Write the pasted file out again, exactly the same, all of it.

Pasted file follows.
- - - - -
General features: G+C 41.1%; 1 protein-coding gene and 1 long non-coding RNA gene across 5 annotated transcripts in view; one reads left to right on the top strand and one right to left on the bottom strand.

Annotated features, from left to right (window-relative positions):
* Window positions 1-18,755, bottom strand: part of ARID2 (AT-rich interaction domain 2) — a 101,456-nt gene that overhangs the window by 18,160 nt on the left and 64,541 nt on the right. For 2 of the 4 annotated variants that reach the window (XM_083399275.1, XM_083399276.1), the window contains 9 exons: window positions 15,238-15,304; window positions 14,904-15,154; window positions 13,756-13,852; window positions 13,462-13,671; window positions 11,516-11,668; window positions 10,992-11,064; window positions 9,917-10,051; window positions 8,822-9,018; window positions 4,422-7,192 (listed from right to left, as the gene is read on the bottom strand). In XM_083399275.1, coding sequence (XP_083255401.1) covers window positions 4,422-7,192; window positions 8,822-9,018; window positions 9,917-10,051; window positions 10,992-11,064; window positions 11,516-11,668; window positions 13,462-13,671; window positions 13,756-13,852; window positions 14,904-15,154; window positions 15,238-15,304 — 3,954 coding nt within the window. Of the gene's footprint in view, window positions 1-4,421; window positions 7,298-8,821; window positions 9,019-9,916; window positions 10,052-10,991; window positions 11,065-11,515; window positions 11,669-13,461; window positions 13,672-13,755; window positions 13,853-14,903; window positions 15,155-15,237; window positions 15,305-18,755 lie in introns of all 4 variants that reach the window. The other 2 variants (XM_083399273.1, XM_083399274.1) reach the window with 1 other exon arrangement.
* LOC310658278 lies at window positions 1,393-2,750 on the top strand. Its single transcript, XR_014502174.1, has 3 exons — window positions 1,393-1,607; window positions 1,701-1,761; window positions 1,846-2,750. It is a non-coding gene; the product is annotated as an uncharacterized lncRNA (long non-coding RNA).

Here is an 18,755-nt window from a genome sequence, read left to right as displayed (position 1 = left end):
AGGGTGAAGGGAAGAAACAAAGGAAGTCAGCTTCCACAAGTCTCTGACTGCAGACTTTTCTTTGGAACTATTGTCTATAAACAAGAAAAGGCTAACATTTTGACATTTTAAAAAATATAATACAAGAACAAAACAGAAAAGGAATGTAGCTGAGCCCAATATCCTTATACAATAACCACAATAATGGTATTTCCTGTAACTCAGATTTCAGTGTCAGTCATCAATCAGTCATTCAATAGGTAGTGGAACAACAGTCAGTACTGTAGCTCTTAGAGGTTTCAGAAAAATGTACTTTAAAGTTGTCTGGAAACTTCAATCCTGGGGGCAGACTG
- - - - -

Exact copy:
General features: G+C 41.1%; 1 protein-coding gene and 1 long non-coding RNA gene across 5 annotated transcripts in view; one reads left to right on the top strand and one right to left on the bottom strand.

Annotated features, from left to right (window-relative positions):
* Window positions 1-18,755, bottom strand: part of ARID2 (AT-rich interaction domain 2) — a 101,456-nt gene that overhangs the window by 18,160 nt on the left and 64,541 nt on the right. For 2 of the 4 annotated variants that reach the window (XM_083399275.1, XM_083399276.1), the window contains 9 exons: window positions 15,238-15,304; window positions 14,904-15,154; window positions 13,756-13,852; window positions 13,462-13,671; window positions 11,516-11,668; window positions 10,992-11,064; window positions 9,917-10,051; window positions 8,822-9,018; window positions 4,422-7,192 (listed from right to left, as the gene is read on the bottom strand). In XM_083399275.1, coding sequence (XP_083255401.1) covers window positions 4,422-7,192; window positions 8,822-9,018; window positions 9,917-10,051; window positions 10,992-11,064; window positions 11,516-11,668; window positions 13,462-13,671; window positions 13,756-13,852; window positions 14,904-15,154; window positions 15,238-15,304 — 3,954 coding nt within the window. Of the gene's footprint in view, window positions 1-4,421; window positions 7,298-8,821; window positions 9,019-9,916; window positions 10,052-10,991; window positions 11,065-11,515; window positions 11,669-13,461; window positions 13,672-13,755; window positions 13,853-14,903; window positions 15,155-15,237; window positions 15,305-18,755 lie in introns of all 4 variants that reach the window. The other 2 variants (XM_083399273.1, XM_083399274.1) reach the window with 1 other exon arrangement.
* LOC310658278 lies at window positions 1,393-2,750 on the top strand. Its single transcript, XR_014502174.1, has 3 exons — window positions 1,393-1,607; window positions 1,701-1,761; window positions 1,846-2,750. It is a non-coding gene; the product is annotated as an uncharacterized lncRNA (long non-coding RNA).

Here is an 18,755-nt window from a genome sequence, read left to right as displayed (position 1 = left end):
AGGGTGAAGGGAAGAAACAAAGGAAGTCAGCTTCCACAAGTCTCTGACTGCAGACTTTTCTTTGGAACTATTGTCTATAAACAAGAAAAGGCTAACATTTTGACATTTTAAAAAATATAATACAAGAACAAAACAGAAAAGGAATGTAGCTGAGCCCAATATCCTTATACAATAACCACAATAATGGTATTTCCTGTAACTCAGATTTCAGTGTCAGTCATCAATCAGTCATTCAATAGGTAGTGGAACAACAGTCAGTACTGTAGCTCTTAGAGGTTTCAGAAAAATGTACTTTAAAGTTGTCTGGAAACTTCAATCCTGGGGGCAGACTG